The past several weeks have flown by with a busy schedule of mediations (and I start a week-long arbitration hearing tomorrow). I love what I do and feel blessed to be able to do this work. I find inspiration and learn something from each case, and the amazing people I meet every day.
Recently I had several multi-plaintiff employment cases set for mediation. They varied from whistle blowing to wage & hour, disability discrimination, etc.). Not all multi-plaintiff cases need to be or qualify as class actions. While they will include extra management challenges, they are still very resolvable.
The needs, interests and concerns of the parties are usually many and varied. In every one of these recent cases, the plaintiffs, while united by their lawsuit, had their own separate and unique reason for being in the lawsuit. They all needed to be heard, and treated as an individual, not just part of the group. The defendant companies were family-built and run, whose principals took the allegations personally. They too, needed a forum to be heard, and for their concerns to be taken seriously. Probably most important was that in each of these, the lawyers for both sides allowed full direct access to their clients without trying to "speak for" their clients. Once we cut through the "legal" stuff, factual disputes and damages, we had real "human" dialogue, and were able to focus on resolving specific issues. All the cases went late, (1 past midnight), but got resolved.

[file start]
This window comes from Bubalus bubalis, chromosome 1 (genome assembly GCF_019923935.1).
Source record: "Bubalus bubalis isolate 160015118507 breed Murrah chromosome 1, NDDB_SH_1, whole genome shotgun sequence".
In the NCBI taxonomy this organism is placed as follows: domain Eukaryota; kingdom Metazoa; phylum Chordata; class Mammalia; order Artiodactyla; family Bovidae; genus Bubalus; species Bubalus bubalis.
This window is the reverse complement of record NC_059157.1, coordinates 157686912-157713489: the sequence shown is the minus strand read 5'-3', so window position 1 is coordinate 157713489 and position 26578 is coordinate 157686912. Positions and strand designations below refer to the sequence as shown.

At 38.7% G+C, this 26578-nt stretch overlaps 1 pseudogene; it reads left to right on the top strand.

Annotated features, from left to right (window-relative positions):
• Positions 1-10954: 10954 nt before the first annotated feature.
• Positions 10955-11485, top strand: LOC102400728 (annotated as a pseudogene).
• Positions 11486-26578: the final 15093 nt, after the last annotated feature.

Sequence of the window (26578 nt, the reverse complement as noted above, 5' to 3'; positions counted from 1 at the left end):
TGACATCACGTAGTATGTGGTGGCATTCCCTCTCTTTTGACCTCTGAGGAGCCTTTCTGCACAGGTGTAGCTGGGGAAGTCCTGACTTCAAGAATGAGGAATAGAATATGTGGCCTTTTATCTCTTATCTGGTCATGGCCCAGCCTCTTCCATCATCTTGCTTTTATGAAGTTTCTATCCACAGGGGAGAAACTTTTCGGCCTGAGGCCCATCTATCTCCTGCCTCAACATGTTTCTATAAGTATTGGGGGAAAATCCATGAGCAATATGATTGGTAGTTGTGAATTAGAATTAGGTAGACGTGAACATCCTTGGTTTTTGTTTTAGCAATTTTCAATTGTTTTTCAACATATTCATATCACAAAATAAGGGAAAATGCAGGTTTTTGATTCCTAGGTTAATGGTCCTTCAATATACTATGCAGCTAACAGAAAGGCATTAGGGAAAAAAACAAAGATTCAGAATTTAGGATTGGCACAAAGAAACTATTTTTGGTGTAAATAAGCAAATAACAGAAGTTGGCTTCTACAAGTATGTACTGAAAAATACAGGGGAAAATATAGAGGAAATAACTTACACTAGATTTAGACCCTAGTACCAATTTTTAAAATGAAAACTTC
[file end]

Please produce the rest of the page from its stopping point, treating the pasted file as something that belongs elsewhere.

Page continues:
The take-aways from these cases are that multi-plaintiff (or multi-party) cases are similar to single party cases in that everyone still needs to be heard, there are just more people. Everyone needs to have patience with the process, as it does take extra time to help people achieve what they came for- airing of their feelings and needs, being listened to, and resolutions that take all of those needs and interests into consideration. Lawyers should be prepared to decide if they want numbers presented as one lump sum, or individually to each party. (e.g. how much does confidentiality among the plaintiffs matter? Are there disparate damages or claim valuations? Might there be jealousy among the parties? etc). Be prepared to stay late if necessary. Lawyers should also meet in advance with their clients to determine any intangible needs or special interests. Those should be shared with the mediator in advance. Multi-party cases are very resolvable, especially with a little preparation and lots of patience.